If you're going to use new boxes, then you really should buy'em by the bundle--and I don't mean a 3-pack at Staples. If you don't have a packaging company nearby, U-Line, Associated Bag, and a bunch of others would be happy to help. Boxes are radically cheaper in 25 unit bundles. Padded envelopes too.

I have a "local" (only 40 miles away) box company. I buy some of my boxes there, and all of my bubble wrap, since shipping on a 2-foot wide, 4-foot diameter roll is a killer.

Don't forget that the US Post Office offers free Priority Mail boxes, in a variety of sizes, online to eBayers. There's one additional size of flat-rate box, and 3 or 4 other sizes. Give them up to two weeks to get your order to you--they don't have a very efficient distribution system.

If you're selling on Half.com, it is imperative that you buy packaging in bulk. You cannot buy packaging at retail without your total shipping cost going above Half.com's shipping allowance. One fairly cheap source for padded envelopes is the Linton Company out of Georgia.

Even when selling onesies, I think it's important to have in advance some idea of how you're going to ship it, which is to say, weighing and measuring is part of the pre-listing activity for me. You're going to have to do this anyway, the only question is when in the process. If you're like Judy, with a significant number of multi-item shipments, this might be wasted time, but not if you think you'll probably ship items individually.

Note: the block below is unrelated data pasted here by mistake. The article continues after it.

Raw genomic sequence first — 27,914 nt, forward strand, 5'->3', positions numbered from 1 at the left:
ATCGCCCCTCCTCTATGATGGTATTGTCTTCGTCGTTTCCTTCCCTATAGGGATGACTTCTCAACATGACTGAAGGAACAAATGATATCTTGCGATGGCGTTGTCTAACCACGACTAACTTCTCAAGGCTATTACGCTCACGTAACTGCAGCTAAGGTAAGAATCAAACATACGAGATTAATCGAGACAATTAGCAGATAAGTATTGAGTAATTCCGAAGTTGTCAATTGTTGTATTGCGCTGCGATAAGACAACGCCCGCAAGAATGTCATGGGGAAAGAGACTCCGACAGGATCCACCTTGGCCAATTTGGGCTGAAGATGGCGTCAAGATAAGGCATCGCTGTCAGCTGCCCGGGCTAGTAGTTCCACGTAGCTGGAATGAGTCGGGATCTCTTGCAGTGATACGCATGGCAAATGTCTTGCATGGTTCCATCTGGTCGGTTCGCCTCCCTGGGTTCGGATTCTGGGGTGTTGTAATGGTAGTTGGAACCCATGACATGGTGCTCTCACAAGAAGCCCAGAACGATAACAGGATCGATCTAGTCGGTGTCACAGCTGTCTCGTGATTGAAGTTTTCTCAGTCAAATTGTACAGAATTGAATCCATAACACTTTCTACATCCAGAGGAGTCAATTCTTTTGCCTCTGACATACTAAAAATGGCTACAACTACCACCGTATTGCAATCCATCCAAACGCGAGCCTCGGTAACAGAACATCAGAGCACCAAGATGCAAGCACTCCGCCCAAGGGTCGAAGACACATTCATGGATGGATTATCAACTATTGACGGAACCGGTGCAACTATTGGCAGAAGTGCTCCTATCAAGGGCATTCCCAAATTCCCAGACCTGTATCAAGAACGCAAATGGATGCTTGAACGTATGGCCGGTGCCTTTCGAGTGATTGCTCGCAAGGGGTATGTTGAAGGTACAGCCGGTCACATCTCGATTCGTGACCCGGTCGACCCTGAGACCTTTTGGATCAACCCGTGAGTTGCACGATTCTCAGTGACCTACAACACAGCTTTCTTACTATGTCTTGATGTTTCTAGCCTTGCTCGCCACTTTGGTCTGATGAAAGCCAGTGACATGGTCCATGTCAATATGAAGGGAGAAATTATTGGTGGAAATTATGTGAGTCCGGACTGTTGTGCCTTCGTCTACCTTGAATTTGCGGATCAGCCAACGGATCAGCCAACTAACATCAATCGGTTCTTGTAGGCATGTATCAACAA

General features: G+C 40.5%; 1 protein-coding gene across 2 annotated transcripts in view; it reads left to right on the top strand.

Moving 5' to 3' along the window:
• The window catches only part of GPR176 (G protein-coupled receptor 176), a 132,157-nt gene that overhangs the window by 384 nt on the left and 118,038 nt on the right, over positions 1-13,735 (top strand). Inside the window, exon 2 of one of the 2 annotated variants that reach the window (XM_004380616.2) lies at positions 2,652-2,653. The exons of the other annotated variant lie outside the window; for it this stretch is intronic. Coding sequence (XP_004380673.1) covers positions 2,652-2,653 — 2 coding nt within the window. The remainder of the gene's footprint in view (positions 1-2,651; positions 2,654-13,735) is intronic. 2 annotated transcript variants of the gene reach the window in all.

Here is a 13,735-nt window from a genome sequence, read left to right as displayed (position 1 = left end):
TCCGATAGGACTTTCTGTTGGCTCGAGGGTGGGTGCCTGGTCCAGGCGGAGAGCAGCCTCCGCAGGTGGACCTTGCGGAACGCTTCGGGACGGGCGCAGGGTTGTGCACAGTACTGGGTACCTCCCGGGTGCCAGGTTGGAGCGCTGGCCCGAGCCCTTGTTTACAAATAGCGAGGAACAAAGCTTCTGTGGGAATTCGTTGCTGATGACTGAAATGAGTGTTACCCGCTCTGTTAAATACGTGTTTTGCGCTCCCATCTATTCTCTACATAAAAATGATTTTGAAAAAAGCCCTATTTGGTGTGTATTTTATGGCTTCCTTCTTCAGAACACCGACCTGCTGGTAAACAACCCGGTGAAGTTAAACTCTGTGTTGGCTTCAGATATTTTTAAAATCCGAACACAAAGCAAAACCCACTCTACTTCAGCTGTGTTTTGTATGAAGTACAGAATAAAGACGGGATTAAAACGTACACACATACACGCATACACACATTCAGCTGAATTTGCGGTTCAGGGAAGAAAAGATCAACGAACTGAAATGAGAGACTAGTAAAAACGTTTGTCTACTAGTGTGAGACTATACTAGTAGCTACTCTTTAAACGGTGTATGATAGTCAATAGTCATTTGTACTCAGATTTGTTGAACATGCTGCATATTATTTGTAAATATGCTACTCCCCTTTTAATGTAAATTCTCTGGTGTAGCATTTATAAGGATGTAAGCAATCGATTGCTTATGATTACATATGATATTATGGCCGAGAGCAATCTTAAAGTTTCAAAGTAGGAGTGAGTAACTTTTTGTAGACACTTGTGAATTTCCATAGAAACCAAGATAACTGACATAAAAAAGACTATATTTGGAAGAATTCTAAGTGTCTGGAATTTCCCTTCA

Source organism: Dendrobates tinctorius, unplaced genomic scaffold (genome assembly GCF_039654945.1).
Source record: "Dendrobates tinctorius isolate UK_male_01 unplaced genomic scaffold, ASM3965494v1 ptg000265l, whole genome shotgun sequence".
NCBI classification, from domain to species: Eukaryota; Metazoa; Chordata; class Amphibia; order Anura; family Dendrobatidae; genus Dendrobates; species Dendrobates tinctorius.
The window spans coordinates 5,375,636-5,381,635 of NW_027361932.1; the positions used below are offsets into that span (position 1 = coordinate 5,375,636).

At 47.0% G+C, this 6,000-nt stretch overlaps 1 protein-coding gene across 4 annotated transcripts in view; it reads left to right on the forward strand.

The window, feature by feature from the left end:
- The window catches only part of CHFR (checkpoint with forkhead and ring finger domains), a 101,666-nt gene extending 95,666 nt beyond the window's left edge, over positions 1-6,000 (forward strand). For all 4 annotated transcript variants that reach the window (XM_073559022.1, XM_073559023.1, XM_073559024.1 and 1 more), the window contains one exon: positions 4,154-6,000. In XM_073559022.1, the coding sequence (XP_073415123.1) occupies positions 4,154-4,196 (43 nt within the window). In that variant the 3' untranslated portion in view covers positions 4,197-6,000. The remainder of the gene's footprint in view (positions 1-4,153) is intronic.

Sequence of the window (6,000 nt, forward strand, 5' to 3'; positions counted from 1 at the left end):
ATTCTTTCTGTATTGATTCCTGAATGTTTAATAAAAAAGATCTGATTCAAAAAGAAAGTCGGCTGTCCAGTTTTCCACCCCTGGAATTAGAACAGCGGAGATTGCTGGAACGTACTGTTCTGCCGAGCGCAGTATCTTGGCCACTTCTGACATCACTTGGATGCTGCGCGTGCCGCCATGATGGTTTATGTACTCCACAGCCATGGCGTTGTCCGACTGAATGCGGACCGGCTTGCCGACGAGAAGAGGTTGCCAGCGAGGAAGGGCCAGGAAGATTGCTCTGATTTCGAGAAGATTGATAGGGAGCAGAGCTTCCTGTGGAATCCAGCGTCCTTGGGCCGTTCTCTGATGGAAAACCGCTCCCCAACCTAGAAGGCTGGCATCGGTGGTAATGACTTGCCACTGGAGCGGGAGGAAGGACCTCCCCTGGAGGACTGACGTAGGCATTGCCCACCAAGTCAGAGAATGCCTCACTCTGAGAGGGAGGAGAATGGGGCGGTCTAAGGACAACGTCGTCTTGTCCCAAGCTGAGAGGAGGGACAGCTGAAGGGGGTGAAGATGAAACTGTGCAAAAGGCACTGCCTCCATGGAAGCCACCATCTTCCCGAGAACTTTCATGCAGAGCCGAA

You might want to look at "Vari" boxes, the ones that can be folded to different heights (for instance, a 12x15 that can be folded to 12, 9, or 6 inches high). You can make your own vari boxes with a $15-20 carton sizing tool that lets you adjust just about any carton.

There are two downsides to keeping a real packaging inventory on hand: you're tying up capital and you need space. Kinda makes me envious of Judy, who can apparently just put "another warehouse" on her husband's to do list.

Ned




bluepennylady
(veteran)
05/10/07 08:14 AM
Re: Postage rate increases new [re: Ned]  

Ned,

When we enter in Inventory Items, the item is weighed. The unpacked weight is recorded in "Notes" If the item is already in a box, the original box size is recorded there as well.

If we are working with quantities, the first time the item is actually packaged for shipping, the packaged weight as well as the final box size is added to the "Notes" as well. After a while, we can look at any item and have a pretty good idea of what it will weigh packaged as well as how big of a box it will take.

And uhhh, we did just get another warehouse facility Need that like we need another hole in the head.